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Chuang Che  

Lesley Ma

[Zhuang Zhe]

(b Peking [now Beijing], Dec 12, 1934).

Taiwanese painter of Chinese birth, active also in the USA. Chuang Che was a son of Chuang Yen (1899–1980), the calligrapher, connoisseur, and chief custodian of the Chinese imperial art collection, who moved his family alongside the national treasures after the eruption of the Sino-Japanese war in 1937, settling in Taiwan in 1948, and becoming the first deputy director of the National Palace Museum in Taipei in 1965. In 1958 Chuang Che graduated from the Art Department of what later became the National Taiwan Normal University in Taipei and joined the Fifth Moon Group (Wuyue huahui), a leading modernist painting society in postwar Taiwan.

Chuang’s solid foundation in Chinese calligraphy and painting acquired through his upbringing prompted him to seek alternative ways to continue the legacy. In his early career, he made expressionist, mostly abstract, oil paintings, deliberately avoiding the familiar Chinese materials of ink and brush. Inspired by the abstract paintings of ...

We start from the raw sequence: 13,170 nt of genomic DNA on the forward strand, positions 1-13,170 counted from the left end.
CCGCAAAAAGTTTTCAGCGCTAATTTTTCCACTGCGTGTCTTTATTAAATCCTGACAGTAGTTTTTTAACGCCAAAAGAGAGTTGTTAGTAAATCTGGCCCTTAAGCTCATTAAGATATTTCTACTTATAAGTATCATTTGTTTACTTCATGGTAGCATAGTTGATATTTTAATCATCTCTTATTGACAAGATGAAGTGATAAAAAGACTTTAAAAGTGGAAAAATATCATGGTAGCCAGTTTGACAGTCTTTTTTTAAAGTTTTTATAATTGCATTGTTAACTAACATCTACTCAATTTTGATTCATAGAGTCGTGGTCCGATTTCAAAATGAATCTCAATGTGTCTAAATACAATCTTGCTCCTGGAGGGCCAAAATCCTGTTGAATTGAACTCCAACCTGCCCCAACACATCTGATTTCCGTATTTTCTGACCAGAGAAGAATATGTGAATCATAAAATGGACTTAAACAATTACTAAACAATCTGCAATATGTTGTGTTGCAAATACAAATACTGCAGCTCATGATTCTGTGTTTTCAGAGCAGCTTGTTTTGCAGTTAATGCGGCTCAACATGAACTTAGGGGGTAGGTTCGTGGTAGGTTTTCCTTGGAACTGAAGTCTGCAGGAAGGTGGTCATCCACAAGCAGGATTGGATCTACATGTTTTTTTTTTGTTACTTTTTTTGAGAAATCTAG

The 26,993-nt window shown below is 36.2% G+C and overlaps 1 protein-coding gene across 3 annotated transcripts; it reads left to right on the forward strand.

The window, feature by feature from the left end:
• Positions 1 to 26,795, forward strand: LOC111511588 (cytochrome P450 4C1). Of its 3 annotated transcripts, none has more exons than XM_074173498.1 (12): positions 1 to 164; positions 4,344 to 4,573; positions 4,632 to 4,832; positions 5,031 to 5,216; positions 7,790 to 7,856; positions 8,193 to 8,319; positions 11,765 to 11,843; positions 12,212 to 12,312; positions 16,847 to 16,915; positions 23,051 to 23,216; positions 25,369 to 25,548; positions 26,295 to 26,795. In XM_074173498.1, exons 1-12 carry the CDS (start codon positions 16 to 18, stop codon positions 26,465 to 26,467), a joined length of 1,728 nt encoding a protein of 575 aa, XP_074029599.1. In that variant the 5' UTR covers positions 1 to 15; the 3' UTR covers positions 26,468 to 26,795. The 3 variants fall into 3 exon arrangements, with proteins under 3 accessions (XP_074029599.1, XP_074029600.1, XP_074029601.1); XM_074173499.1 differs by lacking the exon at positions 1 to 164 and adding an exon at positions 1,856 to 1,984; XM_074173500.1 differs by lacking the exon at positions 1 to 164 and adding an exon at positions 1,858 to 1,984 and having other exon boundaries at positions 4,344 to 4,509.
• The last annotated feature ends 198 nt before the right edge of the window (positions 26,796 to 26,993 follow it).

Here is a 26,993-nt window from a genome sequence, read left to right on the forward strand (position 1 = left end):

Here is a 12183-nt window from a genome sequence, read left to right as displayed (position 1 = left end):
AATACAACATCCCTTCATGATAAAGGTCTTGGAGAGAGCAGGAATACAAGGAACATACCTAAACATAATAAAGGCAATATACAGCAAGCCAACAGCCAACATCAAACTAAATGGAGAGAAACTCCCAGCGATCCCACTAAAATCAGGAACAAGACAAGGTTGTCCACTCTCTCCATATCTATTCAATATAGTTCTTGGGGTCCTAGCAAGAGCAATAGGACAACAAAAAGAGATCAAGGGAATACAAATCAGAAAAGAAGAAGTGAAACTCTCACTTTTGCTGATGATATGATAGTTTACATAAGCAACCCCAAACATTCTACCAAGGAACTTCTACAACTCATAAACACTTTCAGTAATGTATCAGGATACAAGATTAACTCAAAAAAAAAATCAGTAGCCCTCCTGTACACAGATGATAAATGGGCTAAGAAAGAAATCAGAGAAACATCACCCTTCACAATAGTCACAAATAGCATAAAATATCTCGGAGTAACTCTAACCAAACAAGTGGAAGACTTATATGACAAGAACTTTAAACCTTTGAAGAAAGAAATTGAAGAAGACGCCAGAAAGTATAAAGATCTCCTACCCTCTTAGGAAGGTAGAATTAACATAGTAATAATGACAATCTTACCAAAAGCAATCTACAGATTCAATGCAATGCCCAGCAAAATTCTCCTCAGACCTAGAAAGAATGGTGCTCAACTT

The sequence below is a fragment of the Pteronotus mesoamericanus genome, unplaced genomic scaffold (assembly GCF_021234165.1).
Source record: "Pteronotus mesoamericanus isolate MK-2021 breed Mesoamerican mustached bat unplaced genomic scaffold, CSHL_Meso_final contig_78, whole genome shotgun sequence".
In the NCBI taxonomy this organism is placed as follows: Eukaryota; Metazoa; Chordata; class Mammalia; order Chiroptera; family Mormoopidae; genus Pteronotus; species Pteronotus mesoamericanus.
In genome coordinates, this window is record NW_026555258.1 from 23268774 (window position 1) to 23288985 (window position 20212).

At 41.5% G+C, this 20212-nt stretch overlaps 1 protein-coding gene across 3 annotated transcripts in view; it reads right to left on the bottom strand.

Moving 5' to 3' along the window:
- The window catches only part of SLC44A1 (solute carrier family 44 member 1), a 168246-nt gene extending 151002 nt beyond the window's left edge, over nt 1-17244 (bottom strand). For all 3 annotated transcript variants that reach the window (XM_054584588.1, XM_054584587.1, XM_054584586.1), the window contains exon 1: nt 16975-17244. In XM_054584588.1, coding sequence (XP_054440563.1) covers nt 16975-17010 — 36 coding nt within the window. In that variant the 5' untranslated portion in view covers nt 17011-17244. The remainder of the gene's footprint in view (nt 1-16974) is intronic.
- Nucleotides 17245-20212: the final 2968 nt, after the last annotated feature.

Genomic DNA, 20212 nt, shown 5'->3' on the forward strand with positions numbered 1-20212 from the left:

Article

Chitqua  

David Clarke

[Tan Chet-qua; Chen]

(b possibly 1728; d Guangzhou, 1796).

Chinese portrait modeler. Chitqua ran a business in Guangzhou making portrait figurines for clients among the Western traders. His statuettes (generally around a foot or so in height, and thus easily portable) were executed in the medium of unfired clay subsequently painted. Chitqua’s work is characterized by a realism which places emphasis on accurately individualized representation of facial features and attention to detail in the treatment of dress. Similar figurines, albeit of lesser sophistication, exist from earlier in the 18th century.

Chitqua visited London between 1769 and c. 1772. He produced a number of figurines and (reportedly) busts during his time in England, and attained a high degree of social celebrity, meeting King George III and many prominent individuals. James Boswell and Josiah Wedgwood both record meeting Chitqua, for instance, and the latter also sat for a portrait, which is lost today. Regarded in England as an artist rather than an artisan, he exhibited one of his portrait sculptures in the second Royal Academy exhibition (...